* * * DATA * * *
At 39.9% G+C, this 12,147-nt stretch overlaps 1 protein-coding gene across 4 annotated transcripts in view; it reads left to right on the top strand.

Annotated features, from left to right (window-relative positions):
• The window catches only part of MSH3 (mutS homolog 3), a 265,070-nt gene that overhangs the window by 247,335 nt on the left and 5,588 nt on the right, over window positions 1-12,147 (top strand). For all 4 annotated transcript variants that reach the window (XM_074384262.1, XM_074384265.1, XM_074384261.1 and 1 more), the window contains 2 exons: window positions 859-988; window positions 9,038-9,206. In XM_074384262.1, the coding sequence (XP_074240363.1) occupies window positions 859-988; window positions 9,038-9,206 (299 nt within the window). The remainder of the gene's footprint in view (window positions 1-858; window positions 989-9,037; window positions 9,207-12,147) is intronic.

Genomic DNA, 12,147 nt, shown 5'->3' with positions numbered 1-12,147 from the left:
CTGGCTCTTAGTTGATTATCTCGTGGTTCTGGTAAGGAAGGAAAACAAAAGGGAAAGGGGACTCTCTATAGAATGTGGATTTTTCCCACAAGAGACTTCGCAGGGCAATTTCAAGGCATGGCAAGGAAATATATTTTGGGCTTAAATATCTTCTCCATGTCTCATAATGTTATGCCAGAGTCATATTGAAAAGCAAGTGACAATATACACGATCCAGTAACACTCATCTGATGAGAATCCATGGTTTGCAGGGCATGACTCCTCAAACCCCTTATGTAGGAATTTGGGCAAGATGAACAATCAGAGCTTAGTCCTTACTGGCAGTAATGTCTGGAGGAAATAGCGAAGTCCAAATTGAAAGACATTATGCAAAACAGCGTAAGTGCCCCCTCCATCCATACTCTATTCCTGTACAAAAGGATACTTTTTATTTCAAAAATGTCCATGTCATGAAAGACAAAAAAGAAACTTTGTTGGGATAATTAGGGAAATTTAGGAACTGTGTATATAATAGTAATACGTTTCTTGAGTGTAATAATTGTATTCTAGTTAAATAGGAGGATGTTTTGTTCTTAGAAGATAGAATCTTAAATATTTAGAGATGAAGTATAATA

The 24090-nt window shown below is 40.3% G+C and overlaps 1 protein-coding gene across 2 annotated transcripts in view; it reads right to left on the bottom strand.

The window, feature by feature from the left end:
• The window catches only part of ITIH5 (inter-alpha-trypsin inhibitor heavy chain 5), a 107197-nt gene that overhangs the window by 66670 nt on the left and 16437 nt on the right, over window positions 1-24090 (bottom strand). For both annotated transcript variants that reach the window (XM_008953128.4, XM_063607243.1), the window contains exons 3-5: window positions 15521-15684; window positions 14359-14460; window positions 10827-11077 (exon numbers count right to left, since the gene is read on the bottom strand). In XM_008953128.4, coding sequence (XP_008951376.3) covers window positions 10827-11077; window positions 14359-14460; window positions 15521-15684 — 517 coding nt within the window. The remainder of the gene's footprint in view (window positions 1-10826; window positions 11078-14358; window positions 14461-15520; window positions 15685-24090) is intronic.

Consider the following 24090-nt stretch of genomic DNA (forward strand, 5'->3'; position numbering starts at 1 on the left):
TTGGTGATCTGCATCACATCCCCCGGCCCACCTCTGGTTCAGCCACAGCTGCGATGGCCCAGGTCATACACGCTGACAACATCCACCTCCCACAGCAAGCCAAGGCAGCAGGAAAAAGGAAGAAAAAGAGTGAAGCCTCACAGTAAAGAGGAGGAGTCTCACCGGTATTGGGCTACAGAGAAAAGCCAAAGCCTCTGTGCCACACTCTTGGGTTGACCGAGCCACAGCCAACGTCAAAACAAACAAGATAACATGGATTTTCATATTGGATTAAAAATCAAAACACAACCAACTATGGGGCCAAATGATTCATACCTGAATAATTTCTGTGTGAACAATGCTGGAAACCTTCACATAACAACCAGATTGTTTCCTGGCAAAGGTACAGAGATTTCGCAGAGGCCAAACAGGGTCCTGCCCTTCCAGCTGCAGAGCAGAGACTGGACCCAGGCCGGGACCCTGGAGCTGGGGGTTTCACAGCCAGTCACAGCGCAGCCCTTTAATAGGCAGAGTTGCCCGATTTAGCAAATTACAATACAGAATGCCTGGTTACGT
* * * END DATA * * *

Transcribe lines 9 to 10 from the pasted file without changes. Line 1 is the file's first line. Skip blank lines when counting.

Consider the following 24090-nt stretch of genomic DNA (forward strand, 5'->3'; position numbering starts at 1 on the left):
TTGGTGATCTGCATCACATCCCCCGGCCCACCTCTGGTTCAGCCACAGCTGCGATGGCCCAGGTCATACACGCTGACAACATCCACCTCCCACAGCAAGCCAAGGCAGCAGGAAAAAGGAAGAAAAAGAGTGAAGCCTCACAGTAAAGAGGAGGAGTCTCACCGGTATTGGGCTACAGAGAAAAGCCAAAGCCTCTGTGCCACACTCTTGGGTTGACCGAGCCACAGCCAACGTCAAAACAAACAAGATAACATGGATTTTCATATTGGATTAAAAATCAAAACACAACCAACTATGGGGCCAAATGATTCATACCTGAATAATTTCTGTGTGAACAATGCTGGAAACCTTCACATAACAACCAGATTGTTTCCTGGCAAAGGTACAGAGATTTCGCAGAGGCCAAACAGGGTCCTGCCCTTCCAGCTGCAGAGCAGAGACTGGACCCAGGCCGGGACCCTGGAGCTGGGGGTTTCACAGCCAGTCACAGCGCAGCCCTTTAATAGGCAGAGTTGCCCGATTTAGCAAATTACAATACAGAATGCCTGGTTACGT